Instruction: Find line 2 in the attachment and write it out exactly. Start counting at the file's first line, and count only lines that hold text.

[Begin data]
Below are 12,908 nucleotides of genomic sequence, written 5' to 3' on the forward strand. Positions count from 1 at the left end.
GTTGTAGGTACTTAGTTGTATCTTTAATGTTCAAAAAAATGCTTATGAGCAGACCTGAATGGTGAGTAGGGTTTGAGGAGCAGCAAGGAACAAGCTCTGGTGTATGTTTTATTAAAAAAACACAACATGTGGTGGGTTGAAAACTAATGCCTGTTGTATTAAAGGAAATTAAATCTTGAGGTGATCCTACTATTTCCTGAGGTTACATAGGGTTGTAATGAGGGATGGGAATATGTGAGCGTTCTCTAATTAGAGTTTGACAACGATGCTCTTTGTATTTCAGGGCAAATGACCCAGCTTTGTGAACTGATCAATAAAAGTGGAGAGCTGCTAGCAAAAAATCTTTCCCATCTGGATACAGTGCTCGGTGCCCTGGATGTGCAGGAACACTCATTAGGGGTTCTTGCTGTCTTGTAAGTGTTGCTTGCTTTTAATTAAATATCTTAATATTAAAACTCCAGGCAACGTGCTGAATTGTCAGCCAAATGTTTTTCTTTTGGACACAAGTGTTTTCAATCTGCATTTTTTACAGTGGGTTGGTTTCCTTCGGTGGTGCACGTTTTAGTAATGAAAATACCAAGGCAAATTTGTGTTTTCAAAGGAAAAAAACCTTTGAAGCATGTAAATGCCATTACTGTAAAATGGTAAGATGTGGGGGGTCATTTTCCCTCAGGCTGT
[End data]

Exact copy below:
GTTGTAGGTACTTAGTTGTATCTTTAATGTTCAAAAAAATGCTTATGAGCAGACCTGAATGGTGAGTAGGGTTTGAGGAGCAGCAAGGAACAAGCTCTGGTGTATGTTTTATTAAAAAAACACAACATGTGGTGGGTTGAAAACTAATGCCTGTTGTATTAAAGGAAATTAAATCTTGAGGTGATCCTACTATTTCCTGAGGTTACATAGGGTTGTAATGAGGGATGGGAATATGTGAGCGTTCTCTAATTAGAGTTTGACAACGATGCTCTTTGTATTTCAGGGCAAATGACCCAGCTTTGTGAACTGATCAATAAAAGTGGAGAGCTGCTAGCAAAAAATCTTTCCCATCTGGATACAGTGCTCGGTGCCCTGGATGTGCAGGAACACTCATTAGGGGTTCTTGCTGTCTTGTAAGTGTTGCTTGCTTTTAATTAAATATCTTAATATTAAAACTCCAGGCAACGTGCTGAATTGTCAGCCAAATGTTTTTCTTTTGGACACAAGTGTTTTCAATCTGCATTTTTTACAGTGGGTTGGTTTCCTTCGGTGGTGCACGTTTTAGTAATGAAAATACCAAGGCAAATTTGTGTTTTCAAAGGAAAAAAACCTTTGAAGCATGTAAATGCCATTACTGTAAAATGGTAAGATGTGGGGGGTCATTTTCCCTCAGGCTGT